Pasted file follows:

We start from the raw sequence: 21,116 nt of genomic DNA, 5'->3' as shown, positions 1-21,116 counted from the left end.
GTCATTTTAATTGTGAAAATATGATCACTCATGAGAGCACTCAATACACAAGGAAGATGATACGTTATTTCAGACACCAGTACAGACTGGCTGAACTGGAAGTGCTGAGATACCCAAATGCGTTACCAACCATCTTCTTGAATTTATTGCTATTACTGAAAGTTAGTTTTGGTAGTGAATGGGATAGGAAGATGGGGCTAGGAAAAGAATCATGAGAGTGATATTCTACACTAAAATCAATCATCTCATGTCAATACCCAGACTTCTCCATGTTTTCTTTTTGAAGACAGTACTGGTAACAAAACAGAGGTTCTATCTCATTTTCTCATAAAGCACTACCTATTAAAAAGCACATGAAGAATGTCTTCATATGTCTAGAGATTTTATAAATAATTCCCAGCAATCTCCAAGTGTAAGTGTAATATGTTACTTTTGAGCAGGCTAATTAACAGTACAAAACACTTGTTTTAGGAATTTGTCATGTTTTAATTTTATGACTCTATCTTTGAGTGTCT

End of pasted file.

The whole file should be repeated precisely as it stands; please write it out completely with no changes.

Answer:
We start from the raw sequence: 21,116 nt of genomic DNA, 5'->3' as shown, positions 1-21,116 counted from the left end.
GTCATTTTAATTGTGAAAATATGATCACTCATGAGAGCACTCAATACACAAGGAAGATGATACGTTATTTCAGACACCAGTACAGACTGGCTGAACTGGAAGTGCTGAGATACCCAAATGCGTTACCAACCATCTTCTTGAATTTATTGCTATTACTGAAAGTTAGTTTTGGTAGTGAATGGGATAGGAAGATGGGGCTAGGAAAAGAATCATGAGAGTGATATTCTACACTAAAATCAATCATCTCATGTCAATACCCAGACTTCTCCATGTTTTCTTTTTGAAGACAGTACTGGTAACAAAACAGAGGTTCTATCTCATTTTCTCATAAAGCACTACCTATTAAAAAGCACATGAAGAATGTCTTCATATGTCTAGAGATTTTATAAATAATTCCCAGCAATCTCCAAGTGTAAGTGTAATATGTTACTTTTGAGCAGGCTAATTAACAGTACAAAACACTTGTTTTAGGAATTTGTCATGTTTTAATTTTATGACTCTATCTTTGAGTGTCT